Photographic images: Created in their entirety, different proposals have been made, including the analysis of features of the GAN-pipeline such as the colour (McCloskey and Albright, 2018), steganalysis methods such as the pixel co-occurrence matrices (Nataraj et al., 2019), or the detection of fingerprints inserted by GAN architectures using pure deep learning methods such as convolutional traces (Guarnera et al., 2020).

Swap faces deepfakes: The following approaches for identification have been developed: detection of inconsistencies between lip movements and audio speech, features related to measures like signal-to-noise ratio, specularity, blurriness, etc; eye colour; missing reflections, and missing details in the eye and teeth areas. Analysis of facial expressions and head movements; eye blinking, blood flow or combined systems based on both facial expressions and head movements have also been proposed in the literature.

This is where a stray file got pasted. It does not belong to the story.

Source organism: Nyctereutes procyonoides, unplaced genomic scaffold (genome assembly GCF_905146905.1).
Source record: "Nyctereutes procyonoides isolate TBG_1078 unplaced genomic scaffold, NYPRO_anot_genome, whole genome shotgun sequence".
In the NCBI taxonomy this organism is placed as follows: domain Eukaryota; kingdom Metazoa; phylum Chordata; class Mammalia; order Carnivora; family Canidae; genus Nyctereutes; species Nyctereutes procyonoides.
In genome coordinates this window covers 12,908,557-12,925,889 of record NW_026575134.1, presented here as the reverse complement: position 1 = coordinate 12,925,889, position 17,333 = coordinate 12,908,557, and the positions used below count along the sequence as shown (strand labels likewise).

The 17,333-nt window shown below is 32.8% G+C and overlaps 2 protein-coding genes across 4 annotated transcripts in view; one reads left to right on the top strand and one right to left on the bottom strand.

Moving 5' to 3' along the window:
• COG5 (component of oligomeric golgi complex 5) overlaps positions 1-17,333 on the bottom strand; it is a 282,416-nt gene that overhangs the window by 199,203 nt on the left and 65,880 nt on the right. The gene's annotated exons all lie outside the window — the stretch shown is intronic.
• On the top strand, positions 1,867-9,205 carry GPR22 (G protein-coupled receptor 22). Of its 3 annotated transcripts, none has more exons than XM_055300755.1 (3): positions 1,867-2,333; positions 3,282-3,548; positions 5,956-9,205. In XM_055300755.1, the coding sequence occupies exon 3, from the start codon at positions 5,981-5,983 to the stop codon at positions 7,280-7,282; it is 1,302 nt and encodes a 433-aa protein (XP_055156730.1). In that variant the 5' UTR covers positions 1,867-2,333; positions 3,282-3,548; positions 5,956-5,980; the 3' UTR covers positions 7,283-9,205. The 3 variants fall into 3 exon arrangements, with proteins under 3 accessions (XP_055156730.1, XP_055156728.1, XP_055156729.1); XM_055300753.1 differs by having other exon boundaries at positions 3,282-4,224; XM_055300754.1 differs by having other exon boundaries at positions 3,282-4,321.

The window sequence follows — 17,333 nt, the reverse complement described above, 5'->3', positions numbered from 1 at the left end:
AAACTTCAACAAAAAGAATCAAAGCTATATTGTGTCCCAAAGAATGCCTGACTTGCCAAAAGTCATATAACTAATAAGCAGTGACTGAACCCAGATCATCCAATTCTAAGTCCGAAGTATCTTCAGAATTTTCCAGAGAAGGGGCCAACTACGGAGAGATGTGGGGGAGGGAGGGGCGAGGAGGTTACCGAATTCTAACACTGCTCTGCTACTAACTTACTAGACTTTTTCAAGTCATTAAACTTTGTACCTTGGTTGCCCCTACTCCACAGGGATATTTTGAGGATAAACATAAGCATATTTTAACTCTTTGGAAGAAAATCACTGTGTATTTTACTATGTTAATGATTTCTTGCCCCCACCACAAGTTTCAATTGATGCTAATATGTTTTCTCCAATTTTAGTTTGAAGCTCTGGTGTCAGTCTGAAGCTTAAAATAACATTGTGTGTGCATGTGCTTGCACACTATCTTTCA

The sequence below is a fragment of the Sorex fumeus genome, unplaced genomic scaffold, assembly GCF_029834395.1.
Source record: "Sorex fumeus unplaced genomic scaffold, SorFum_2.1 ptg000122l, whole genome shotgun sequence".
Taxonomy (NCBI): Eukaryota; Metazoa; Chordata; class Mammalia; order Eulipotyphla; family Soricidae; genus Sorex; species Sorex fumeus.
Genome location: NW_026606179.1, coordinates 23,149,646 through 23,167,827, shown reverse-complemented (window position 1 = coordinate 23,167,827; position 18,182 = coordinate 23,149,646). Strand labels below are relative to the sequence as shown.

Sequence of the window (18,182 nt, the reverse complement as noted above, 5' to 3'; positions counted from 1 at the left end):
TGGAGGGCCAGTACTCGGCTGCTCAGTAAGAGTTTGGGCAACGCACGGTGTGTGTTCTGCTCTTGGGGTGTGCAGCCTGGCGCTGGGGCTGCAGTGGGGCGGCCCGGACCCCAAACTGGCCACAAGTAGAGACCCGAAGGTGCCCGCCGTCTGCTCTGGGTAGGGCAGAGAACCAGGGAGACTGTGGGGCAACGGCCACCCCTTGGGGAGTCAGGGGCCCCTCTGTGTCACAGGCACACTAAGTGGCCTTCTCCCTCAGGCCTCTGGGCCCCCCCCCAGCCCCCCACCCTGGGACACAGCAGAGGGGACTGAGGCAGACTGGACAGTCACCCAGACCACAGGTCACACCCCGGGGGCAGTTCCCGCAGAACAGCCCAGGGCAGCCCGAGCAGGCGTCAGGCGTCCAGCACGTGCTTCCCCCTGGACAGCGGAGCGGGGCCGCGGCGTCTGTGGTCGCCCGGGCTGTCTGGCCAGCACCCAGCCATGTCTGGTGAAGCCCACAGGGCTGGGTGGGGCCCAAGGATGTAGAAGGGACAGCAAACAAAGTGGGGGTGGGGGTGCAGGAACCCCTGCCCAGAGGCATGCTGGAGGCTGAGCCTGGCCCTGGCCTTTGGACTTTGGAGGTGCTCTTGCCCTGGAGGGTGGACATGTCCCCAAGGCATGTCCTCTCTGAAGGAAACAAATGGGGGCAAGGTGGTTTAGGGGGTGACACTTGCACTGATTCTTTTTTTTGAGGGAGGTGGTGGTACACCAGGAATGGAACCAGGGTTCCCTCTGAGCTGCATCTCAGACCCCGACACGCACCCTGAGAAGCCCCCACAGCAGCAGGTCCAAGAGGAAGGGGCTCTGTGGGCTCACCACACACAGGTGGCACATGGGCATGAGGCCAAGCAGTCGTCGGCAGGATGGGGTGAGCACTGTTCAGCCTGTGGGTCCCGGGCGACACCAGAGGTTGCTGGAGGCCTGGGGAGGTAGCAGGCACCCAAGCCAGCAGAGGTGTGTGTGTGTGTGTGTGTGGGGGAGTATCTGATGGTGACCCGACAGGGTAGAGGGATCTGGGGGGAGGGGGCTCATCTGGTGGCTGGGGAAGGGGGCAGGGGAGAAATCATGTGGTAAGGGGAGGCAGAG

Attribution manipulation: Some authors propose to analyse the internal GAN pipeline in order to detect different artifacts between real and fake images. Many studies have also focused on pure deep learning methods, either feeding the networks with face patches or with the complete face. These systems provide results close to 100% accuracy due to the GAN fingerprint information present in fake images that are used by these systems. However, recent proposals found in the literature to remove GAN fingerprints from the fake images while keeping a very realistic appearance represent a challenge.